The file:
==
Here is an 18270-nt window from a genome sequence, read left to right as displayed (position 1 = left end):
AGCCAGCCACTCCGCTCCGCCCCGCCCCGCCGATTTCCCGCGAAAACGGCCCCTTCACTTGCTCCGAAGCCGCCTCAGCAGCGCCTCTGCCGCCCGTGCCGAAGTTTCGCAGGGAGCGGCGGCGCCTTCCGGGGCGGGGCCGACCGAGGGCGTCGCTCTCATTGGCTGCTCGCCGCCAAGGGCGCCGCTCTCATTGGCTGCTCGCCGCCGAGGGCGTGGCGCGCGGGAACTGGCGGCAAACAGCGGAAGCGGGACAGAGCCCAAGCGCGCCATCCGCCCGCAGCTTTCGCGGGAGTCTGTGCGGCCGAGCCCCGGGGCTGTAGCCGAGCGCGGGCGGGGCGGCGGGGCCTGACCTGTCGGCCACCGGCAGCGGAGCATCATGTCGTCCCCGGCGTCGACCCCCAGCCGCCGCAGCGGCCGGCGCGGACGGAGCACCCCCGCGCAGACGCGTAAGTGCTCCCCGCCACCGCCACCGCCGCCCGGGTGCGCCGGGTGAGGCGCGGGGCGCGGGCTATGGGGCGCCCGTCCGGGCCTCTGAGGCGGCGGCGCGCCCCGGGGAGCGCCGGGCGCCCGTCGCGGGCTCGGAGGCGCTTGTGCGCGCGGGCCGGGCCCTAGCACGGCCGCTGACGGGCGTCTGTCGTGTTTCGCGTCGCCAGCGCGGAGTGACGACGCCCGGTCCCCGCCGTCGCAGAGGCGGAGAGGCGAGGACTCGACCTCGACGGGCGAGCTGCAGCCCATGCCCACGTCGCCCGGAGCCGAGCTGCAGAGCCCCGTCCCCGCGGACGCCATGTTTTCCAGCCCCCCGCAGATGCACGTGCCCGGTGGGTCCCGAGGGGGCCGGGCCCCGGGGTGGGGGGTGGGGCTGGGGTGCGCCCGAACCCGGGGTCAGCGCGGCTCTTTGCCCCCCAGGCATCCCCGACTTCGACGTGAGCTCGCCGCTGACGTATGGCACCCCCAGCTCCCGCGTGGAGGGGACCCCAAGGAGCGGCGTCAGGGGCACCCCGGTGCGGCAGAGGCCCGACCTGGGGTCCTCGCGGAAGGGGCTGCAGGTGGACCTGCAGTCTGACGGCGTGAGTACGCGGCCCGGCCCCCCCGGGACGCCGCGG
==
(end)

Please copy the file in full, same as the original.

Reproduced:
Here is an 18270-nt window from a genome sequence, read left to right as displayed (position 1 = left end):
AGCCAGCCACTCCGCTCCGCCCCGCCCCGCCGATTTCCCGCGAAAACGGCCCCTTCACTTGCTCCGAAGCCGCCTCAGCAGCGCCTCTGCCGCCCGTGCCGAAGTTTCGCAGGGAGCGGCGGCGCCTTCCGGGGCGGGGCCGACCGAGGGCGTCGCTCTCATTGGCTGCTCGCCGCCAAGGGCGCCGCTCTCATTGGCTGCTCGCCGCCGAGGGCGTGGCGCGCGGGAACTGGCGGCAAACAGCGGAAGCGGGACAGAGCCCAAGCGCGCCATCCGCCCGCAGCTTTCGCGGGAGTCTGTGCGGCCGAGCCCCGGGGCTGTAGCCGAGCGCGGGCGGGGCGGCGGGGCCTGACCTGTCGGCCACCGGCAGCGGAGCATCATGTCGTCCCCGGCGTCGACCCCCAGCCGCCGCAGCGGCCGGCGCGGACGGAGCACCCCCGCGCAGACGCGTAAGTGCTCCCCGCCACCGCCACCGCCGCCCGGGTGCGCCGGGTGAGGCGCGGGGCGCGGGCTATGGGGCGCCCGTCCGGGCCTCTGAGGCGGCGGCGCGCCCCGGGGAGCGCCGGGCGCCCGTCGCGGGCTCGGAGGCGCTTGTGCGCGCGGGCCGGGCCCTAGCACGGCCGCTGACGGGCGTCTGTCGTGTTTCGCGTCGCCAGCGCGGAGTGACGACGCCCGGTCCCCGCCGTCGCAGAGGCGGAGAGGCGAGGACTCGACCTCGACGGGCGAGCTGCAGCCCATGCCCACGTCGCCCGGAGCCGAGCTGCAGAGCCCCGTCCCCGCGGACGCCATGTTTTCCAGCCCCCCGCAGATGCACGTGCCCGGTGGGTCCCGAGGGGGCCGGGCCCCGGGGTGGGGGGTGGGGCTGGGGTGCGCCCGAACCCGGGGTCAGCGCGGCTCTTTGCCCCCCAGGCATCCCCGACTTCGACGTGAGCTCGCCGCTGACGTATGGCACCCCCAGCTCCCGCGTGGAGGGGACCCCAAGGAGCGGCGTCAGGGGCACCCCGGTGCGGCAGAGGCCCGACCTGGGGTCCTCGCGGAAGGGGCTGCAGGTGGACCTGCAGTCTGACGGCGTGAGTACGCGGCCCGGCCCCCCCGGGACGCCGCGG